The Business of a City is Everyone’s Business

Cities are the original sharing economy — a sharing ecosystem in practice founded on a cost-orientated logic where services and infrastructure are collectively funded through taxes and fees.

Categories: Project Management

This blog was originally posted by GlobalLogic’s experience design arm, Method.


Who Pays?

Cities are the original sharing economy — a sharing ecosystem in practice founded on a cost-orientated logic where services and infrastructure are collectively funded through taxes and fees. Participants, whether individuals or organizations, contribute relative to their means, leaving the collective whole better off than their individual contribution. Utilitarianism in action, with all the soft benefits adding a general sense of belonging, pride of place, and a perch on the world’s stage.

According to the UN, there are 1,692 cities with a population of 300,000 or more people. If we designed a new city from scratch today, with all levels of participants in mind (citizens, companies, government entities), would we operate in the same “business model?” What if there’s a mission greater than simply cost sharing and provision of services? What if today’s mindset, methodologies, and capabilities help us organize value for an exponentially higher purpose and collective benefit? What if the economy of a city was centered around value creation rather than basic cost sharing?

These questions aren’t merely a theoretical exercise — in reality they’re the potential new model for the future that forward leaning cities are already walking into and adapting. It’s a journey we are actively shaping in our Strategic Design work with city administrations and infrastructure providers through emergent models and mindsets for growth and innovation, such as the EVRY Strategic Design Lab.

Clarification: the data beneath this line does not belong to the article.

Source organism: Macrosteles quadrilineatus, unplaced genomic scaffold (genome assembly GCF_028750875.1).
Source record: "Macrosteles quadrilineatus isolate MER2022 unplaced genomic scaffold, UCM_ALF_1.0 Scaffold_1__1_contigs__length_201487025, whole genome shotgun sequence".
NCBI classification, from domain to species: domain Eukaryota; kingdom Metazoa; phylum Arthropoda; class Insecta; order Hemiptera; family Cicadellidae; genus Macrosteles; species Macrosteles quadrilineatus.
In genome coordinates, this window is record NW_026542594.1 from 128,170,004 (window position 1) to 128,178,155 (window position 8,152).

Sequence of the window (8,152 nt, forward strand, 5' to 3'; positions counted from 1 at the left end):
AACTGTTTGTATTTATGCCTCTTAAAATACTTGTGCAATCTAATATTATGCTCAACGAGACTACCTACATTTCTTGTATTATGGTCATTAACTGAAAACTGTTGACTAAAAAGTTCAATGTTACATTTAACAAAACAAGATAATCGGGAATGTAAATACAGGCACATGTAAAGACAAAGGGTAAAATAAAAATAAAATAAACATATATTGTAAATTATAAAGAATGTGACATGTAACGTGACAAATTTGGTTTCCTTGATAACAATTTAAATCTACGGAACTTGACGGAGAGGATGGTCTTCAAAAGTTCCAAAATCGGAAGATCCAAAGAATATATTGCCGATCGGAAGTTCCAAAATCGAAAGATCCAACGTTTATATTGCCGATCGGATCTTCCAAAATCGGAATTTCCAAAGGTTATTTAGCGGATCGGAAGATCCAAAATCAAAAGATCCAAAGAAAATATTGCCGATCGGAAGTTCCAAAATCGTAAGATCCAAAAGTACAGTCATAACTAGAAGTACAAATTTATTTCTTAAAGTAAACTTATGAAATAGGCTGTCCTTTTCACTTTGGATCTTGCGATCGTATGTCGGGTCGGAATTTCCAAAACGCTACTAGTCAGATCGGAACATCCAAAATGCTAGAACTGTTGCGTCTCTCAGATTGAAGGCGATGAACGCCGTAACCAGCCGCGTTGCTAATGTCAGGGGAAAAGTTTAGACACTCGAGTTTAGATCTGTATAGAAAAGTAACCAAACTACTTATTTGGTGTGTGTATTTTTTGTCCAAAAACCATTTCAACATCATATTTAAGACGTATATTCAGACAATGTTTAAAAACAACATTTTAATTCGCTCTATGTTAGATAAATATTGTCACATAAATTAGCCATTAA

Why Now?

In cities large and small, a common set of pressure points are bearing down ever more intensively. Disposable income, industry footprints, tax bases, corporate investment, and shipped innovation are in decline. Meanwhile, population, cost of services, income inequality, and social isolation are on the rise. Consequently, the revenue required for provision of services isn’t adding up by traditional measures. Sanitation collection frequency diminishes, parks go unattended, classrooms close, and community services shut down. Each setback acting as a standalone line-item of the economy, counting pennies to balance budgets. The resulting culture of cuts comes at the greater expense of growth and opportunity.

In this landscape, how can a city shift its approach from service provision, rule enforcement, and taxation to one of opportunity and value creation? In other words, how can a city actively evolve from being viewed as a simple balance sheet to an enabler of multiple interconnected forces that harness the holistic power of its cultural and economic potential?

Who Creates Value?

Cities are places of opportunity. The long-term global urbanisation growth demonstrates the mobility of people to greater possibilities. Cities necessarily thrive and decline based on the opportunities (or lack thereof) created by each generation.

Today, we see a shift in mindset from the city as a single economy to one of multiple inter-connected economies forced on the next generation of opportunity, thereby orientating each participant towards the holistic value and impact created with other forces in their own and adjacent economies. By thinking of cities as a holistic platform, structured around the intertwined economies and contributing forces, we can tap the full potential and spectrum of opportunities through the five economies of a City of Opportunity:

1. Education Economy

2. Logistics Economy

3. Cultural Economy

4. Knowledge Economy

5. Environmental Economy